hand-striped Tshirts are the result of an experiment to paint dye by hand directly onto a finished garment. Each one is individually painted and is unique. This Tshirt has been painted in black and purple stripes with logwood.
The Tshirt itself is made out of cotton interlock (thicker and more robust than single jersey), cut in one piece with no shoulder seam. This follows research into early Twentieth Century underwear and sportswear. By cutting in one piece there is no shoulder seam to rub against the skin, or stretch or fray. Also, as the folded shoulder line is horizontal, this cut gives slightly more room for the arm to move than a standard slope-shouldered cut.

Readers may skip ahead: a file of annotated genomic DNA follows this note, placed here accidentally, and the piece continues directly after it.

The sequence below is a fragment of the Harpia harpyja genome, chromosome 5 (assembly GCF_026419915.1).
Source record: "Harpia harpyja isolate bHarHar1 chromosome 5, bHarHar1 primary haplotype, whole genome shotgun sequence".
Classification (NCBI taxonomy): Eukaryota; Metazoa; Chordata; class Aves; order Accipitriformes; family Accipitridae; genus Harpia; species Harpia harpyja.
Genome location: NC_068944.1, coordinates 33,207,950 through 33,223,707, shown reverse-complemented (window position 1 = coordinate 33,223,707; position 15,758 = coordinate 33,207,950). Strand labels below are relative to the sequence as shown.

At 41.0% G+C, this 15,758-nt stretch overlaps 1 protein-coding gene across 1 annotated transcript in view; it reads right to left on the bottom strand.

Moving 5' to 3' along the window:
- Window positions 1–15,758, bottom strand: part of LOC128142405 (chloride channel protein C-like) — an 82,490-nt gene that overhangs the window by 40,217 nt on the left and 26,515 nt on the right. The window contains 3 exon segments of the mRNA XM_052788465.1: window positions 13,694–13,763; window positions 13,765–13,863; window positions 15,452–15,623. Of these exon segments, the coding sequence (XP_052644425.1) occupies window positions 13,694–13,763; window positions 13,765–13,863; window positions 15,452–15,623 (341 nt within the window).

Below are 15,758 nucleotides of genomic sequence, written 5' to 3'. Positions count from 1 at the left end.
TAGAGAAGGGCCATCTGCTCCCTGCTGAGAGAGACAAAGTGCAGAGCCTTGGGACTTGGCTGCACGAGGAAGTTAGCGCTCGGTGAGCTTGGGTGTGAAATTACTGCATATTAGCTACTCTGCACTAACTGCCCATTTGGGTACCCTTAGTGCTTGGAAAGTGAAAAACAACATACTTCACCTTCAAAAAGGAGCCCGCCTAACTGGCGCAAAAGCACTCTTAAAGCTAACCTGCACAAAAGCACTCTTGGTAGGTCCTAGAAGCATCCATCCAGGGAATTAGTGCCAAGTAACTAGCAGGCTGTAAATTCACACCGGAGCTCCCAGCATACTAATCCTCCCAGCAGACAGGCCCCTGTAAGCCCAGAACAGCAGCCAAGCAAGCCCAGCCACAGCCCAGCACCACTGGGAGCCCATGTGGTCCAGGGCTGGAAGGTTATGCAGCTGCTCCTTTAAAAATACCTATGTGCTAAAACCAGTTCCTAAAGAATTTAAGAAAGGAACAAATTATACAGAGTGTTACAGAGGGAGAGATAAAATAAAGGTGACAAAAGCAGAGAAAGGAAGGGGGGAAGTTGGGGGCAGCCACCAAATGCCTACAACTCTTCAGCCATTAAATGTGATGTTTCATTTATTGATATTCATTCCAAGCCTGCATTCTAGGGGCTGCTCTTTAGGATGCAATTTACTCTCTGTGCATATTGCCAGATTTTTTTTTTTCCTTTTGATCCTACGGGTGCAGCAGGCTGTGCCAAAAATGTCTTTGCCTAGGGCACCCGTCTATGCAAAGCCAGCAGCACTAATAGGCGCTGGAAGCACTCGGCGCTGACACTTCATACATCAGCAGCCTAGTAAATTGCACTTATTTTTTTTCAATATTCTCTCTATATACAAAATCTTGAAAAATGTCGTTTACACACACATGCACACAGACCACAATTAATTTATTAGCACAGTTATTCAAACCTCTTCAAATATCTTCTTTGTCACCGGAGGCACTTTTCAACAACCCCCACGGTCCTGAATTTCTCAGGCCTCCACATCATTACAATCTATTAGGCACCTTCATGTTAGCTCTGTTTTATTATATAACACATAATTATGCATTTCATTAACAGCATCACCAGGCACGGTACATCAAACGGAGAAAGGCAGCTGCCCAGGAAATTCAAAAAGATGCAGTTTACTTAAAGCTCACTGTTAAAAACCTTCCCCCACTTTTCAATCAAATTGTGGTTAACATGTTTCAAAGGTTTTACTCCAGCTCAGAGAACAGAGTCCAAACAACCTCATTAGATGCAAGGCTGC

To achieve a folded shoulder, the tube of fabric which is originally knitted first needs to be cut and spread out flat (as opposed to tubular Ts, a vintage staple). An advantage of cutting flat rather than tubular is that shape can be put in at the armpit, reducing the tension on the fabric under the arms, which can tear on tubular-cut Ts.